The body has two ways to deal with excess iron and zinc. It either eliminates the excess or converts it to another form. The small intestine is tightly regulated by a hormone called hepcidin. The hormone increases in concentration when the body has enough iron in its system. It traps ingested iron in cells called enterocytes, which are naturally shed every two days. During these processes, the iron and zinc are recycled into the body.
Dietary sources of iron and zinc are varied and include meat and dairy products. Meat and poultry are the main food sources of iron and zinc, while nuts and beans are also great sources of this mineral. The consumption of both iron and zinc depends on how much of each is consumed each day. Despite the benefits of these nutrients, you should follow label directions to stay healthy. In general, iron and zinc should be eaten within their recommended amounts and not stored.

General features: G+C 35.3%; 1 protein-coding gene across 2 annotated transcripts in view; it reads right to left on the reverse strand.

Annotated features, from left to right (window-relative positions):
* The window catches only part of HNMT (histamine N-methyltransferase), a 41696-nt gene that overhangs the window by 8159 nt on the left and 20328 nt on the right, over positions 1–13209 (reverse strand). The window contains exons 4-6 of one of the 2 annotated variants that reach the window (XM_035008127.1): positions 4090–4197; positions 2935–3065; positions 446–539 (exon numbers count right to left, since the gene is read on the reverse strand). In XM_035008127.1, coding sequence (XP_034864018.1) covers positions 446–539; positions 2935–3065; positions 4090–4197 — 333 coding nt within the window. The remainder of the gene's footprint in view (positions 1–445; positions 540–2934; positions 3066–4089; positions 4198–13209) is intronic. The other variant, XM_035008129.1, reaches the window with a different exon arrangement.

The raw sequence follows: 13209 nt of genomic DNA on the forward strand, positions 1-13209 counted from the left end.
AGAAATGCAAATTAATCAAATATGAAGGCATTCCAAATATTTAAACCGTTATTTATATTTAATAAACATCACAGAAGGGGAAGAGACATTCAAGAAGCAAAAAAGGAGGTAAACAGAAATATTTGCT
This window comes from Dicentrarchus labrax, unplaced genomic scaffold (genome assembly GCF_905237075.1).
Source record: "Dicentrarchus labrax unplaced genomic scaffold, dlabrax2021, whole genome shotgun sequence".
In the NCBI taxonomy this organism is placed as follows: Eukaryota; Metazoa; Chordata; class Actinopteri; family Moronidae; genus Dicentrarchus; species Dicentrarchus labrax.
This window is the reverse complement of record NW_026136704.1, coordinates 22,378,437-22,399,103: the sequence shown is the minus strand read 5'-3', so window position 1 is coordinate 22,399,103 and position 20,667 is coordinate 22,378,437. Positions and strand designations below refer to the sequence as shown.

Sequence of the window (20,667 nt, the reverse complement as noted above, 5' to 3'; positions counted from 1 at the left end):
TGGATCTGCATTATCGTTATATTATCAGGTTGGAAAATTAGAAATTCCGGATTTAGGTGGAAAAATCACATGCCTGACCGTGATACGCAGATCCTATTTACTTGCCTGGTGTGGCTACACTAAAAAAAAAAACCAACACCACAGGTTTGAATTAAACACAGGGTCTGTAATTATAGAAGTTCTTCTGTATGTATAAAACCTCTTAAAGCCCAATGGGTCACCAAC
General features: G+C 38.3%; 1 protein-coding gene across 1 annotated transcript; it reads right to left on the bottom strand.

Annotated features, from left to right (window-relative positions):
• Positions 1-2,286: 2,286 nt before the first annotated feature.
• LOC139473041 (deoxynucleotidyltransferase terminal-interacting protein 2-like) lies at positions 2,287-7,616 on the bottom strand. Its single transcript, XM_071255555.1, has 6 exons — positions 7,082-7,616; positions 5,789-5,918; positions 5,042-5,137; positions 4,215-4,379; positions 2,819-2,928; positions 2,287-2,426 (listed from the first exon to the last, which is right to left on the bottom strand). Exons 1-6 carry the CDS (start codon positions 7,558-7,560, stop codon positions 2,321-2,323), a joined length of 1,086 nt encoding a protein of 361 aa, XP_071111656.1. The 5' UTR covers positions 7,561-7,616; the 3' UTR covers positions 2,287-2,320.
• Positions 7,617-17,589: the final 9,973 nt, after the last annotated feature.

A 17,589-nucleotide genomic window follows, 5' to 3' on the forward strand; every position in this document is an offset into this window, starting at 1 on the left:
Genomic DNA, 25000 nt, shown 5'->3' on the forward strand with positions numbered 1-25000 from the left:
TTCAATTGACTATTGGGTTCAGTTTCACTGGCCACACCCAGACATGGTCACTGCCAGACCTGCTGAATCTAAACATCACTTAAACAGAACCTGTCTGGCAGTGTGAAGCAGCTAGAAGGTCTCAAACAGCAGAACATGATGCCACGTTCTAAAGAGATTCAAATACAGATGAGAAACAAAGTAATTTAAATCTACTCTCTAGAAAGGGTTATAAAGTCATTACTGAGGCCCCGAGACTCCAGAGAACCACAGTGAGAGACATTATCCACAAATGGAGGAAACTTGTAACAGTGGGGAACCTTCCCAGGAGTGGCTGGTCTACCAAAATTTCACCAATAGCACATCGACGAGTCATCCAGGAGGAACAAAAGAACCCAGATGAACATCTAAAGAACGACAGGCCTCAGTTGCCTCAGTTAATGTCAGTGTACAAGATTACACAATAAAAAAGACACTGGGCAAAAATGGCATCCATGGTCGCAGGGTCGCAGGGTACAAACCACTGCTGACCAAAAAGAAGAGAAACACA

However, a number of compounds may affect the absorption of iron and zinc. For example, animal tissue has been found to enhance iron absorption, while ascorbic acid does not. Studies have not been done to evaluate the effect of these compounds on zinc absorption. In the meantime, these compounds have little to no impact on iron absorption. In addition, research needs to be done on dietary intake for the compounds in question to ensure that iron and zinc levels are appropriate for the individual.